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Bomb threats evacuate D.C. train station

Amtrak service was suspended for 2{ hours Saturday afternoon at Washington's Union Station after railroad officials received a bomb threat.

Amtrak and District of Columbia police evacuated about 1,000 people while they conducted a search.

No bombs were found and Amtrak service resumed at 5:30 p.m.

Amtrak Spokesman Rick Remington said four trains were held outside Washington until the situation was deemed safe. All trains leaving Washington were also put on hold.

Remington said Amtrak representatives received two telephone calls at 3:08 p.m. warning that an explosive device had been planted somewhere in Union Station.

Police found a suspicious-looking duffel bag near the Silver Star, which was scheduled to depart to Florida, Remington said. All passengers on that train, as well as everybody in the station, were then evacuated.

Police found the bag to be harmless.

Convention concerns

In the wake of Saturday's bombing at Centennial Olympic Park, San Diego Mayor Susan Golding called for an emergency meeting today of officials involved with security for the Aug.

12 Republican National Convention.

One topic of discussion will be whether to reverse a decision by city officials not to install metal detectors at the 2-acre site across the street from the convention center that has been designated as the official protest zone.

"That will be one of a lot of things we'll be reviewing," said San Diego Police Capt. David Bejarano, who is in charge of security for the convention.

Still, Bejarano said he did not anticipate any major changes. "We are very confident and very comfortable that we have a solid plan for security."

First with the news

CNN was the first television news organization to report on the explosion. On NBC, sports anchors Jim Lampley and Hannah Storm were interviewing U.S. swimmer Gary Hall Jr. while CNN was on the air at 1:35 a.m. with the "Breaking News."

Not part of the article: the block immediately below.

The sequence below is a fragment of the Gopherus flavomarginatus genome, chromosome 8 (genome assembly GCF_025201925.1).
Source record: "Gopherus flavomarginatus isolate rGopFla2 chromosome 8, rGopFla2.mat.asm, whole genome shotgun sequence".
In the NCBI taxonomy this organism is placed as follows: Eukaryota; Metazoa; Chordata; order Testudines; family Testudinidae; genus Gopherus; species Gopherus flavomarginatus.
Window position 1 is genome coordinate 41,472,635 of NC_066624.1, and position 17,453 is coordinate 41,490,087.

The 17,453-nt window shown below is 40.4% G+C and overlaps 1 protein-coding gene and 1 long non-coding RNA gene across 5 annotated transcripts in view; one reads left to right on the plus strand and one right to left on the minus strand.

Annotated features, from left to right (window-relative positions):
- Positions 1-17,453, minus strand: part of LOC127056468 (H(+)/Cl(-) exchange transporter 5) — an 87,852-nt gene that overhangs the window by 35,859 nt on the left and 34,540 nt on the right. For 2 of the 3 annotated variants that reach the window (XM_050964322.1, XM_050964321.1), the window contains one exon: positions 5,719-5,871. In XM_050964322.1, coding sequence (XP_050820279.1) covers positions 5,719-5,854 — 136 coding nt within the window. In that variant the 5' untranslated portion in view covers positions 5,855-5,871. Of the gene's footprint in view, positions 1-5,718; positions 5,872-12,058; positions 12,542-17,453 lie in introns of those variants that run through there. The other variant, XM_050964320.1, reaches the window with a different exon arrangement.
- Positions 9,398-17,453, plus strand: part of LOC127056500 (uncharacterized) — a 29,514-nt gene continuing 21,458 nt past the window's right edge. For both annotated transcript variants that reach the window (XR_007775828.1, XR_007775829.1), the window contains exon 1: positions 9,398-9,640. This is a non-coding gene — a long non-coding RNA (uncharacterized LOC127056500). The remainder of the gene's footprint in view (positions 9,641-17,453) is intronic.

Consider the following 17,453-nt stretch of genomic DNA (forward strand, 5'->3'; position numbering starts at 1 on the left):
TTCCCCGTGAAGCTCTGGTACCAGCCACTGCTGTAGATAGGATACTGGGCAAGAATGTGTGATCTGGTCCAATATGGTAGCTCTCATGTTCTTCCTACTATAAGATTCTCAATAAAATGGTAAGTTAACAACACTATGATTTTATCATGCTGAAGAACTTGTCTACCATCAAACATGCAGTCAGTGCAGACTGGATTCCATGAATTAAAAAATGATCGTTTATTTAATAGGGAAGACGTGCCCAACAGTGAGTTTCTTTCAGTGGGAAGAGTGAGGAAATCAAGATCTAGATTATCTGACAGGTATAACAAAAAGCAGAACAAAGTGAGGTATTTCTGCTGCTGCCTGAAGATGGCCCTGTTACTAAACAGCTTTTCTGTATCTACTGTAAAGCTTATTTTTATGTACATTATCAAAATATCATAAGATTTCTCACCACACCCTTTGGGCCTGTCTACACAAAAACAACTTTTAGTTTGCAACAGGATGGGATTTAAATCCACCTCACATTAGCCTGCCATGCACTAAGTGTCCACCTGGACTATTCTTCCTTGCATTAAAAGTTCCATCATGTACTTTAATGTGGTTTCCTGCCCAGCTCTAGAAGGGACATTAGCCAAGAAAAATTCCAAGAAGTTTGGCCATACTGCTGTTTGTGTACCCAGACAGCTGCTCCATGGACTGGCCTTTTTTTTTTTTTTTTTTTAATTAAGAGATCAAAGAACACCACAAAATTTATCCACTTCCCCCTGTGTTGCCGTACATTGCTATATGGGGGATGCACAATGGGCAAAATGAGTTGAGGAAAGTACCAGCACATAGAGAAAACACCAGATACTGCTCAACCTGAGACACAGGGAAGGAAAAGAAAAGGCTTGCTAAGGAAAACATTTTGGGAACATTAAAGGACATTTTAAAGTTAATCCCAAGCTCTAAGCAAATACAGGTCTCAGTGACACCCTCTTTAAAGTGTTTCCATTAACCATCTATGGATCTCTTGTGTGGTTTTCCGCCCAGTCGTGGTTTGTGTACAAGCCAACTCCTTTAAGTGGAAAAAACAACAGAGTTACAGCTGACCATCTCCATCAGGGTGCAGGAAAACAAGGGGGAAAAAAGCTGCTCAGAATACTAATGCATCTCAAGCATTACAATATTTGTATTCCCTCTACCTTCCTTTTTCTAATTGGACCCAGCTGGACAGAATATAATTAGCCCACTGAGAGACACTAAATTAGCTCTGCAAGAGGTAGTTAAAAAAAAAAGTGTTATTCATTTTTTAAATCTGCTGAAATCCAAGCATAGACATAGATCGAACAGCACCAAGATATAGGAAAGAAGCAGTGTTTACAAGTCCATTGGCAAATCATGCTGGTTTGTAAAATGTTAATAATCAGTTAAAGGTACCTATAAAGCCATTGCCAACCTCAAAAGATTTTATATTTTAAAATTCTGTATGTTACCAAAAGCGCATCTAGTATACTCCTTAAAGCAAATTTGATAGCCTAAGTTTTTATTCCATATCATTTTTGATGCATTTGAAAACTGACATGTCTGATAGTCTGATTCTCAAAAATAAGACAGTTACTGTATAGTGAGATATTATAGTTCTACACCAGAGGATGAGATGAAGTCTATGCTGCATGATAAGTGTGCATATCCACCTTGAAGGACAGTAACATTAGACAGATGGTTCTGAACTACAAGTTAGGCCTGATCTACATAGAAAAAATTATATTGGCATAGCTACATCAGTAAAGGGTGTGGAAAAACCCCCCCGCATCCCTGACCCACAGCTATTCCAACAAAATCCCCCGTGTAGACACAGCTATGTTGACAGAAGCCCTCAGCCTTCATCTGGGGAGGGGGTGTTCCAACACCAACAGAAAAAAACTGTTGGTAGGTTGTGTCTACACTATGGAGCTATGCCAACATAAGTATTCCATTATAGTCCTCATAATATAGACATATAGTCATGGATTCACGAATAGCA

About 15 minutes after CNN began its coverage, NBC was still showing Olympic swimming from earlier Friday.

Then Lampley and Storm came back on the air, with Lampley stating that all the video to follow would be labeled as live or taped.

CNN showed the first significant news footage at around 2 a.m.: The German TV interview with swimmer Janet Evans, with the explosion clearly being heard and felt.

NBC didn't air that tape until about an hour later.

By then, Tom Brokaw was anchoring NBC's reportage. The network was the first with the news that, before the explosion, security officers were asking people to clear Centennial Park because of a suspicious package.

Another very resonant image, videotaped by tourist Robert Gee and first shown on CNN, astoundingly captured the explosion itself _ in the center of the frame, with other tourists all around as the bomb went off and the reality hit home.


James Kallstrom, the FBI official in charge of the TWA Flight 800 investigation, said he has discerned no link so far between the jetliner explosion and the Atlanta bombing. Kallstrom also said none of the agents involved in the TWA case has been diverted to help with the Atlanta investigation. . . . Jack Mack and the Heart Attack was the band playing in Olympic Centennial Park when the pipe bomb went exploded. None of the band members were injured. . . . Likewise, Olympic officials said no athletes, officials or members of national delegations were among the injured.